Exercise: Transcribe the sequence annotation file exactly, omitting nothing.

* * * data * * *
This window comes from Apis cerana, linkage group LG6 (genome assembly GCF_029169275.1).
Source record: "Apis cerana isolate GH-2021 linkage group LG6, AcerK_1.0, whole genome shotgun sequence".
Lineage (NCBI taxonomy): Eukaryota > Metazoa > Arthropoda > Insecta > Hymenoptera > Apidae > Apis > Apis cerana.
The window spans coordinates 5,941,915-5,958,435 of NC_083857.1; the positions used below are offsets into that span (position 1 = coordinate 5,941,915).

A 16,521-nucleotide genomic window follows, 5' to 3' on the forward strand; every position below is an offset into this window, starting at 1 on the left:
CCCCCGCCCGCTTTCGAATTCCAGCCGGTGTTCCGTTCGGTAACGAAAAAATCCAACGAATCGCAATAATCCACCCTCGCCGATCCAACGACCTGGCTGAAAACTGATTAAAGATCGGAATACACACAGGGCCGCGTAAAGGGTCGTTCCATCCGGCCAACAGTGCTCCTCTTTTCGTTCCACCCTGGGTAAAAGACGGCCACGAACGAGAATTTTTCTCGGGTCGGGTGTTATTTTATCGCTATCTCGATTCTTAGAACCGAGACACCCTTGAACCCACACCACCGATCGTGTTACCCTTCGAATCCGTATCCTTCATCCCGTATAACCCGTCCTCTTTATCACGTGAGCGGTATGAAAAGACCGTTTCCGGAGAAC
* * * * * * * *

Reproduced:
This window comes from Apis cerana, linkage group LG6 (genome assembly GCF_029169275.1).
Source record: "Apis cerana isolate GH-2021 linkage group LG6, AcerK_1.0, whole genome shotgun sequence".
Lineage (NCBI taxonomy): Eukaryota > Metazoa > Arthropoda > Insecta > Hymenoptera > Apidae > Apis > Apis cerana.
The window spans coordinates 5,941,915-5,958,435 of NC_083857.1; the positions used below are offsets into that span (position 1 = coordinate 5,941,915).

A 16,521-nucleotide genomic window follows, 5' to 3' on the forward strand; every position below is an offset into this window, starting at 1 on the left:
CCCCCGCCCGCTTTCGAATTCCAGCCGGTGTTCCGTTCGGTAACGAAAAAATCCAACGAATCGCAATAATCCACCCTCGCCGATCCAACGACCTGGCTGAAAACTGATTAAAGATCGGAATACACACAGGGCCGCGTAAAGGGTCGTTCCATCCGGCCAACAGTGCTCCTCTTTTCGTTCCACCCTGGGTAAAAGACGGCCACGAACGAGAATTTTTCTCGGGTCGGGTGTTATTTTATCGCTATCTCGATTCTTAGAACCGAGACACCCTTGAACCCACACCACCGATCGTGTTACCCTTCGAATCCGTATCCTTCATCCCGTATAACCCGTCCTCTTTATCACGTGAGCGGTATGAAAAGACCGTTTCCGGAGAAC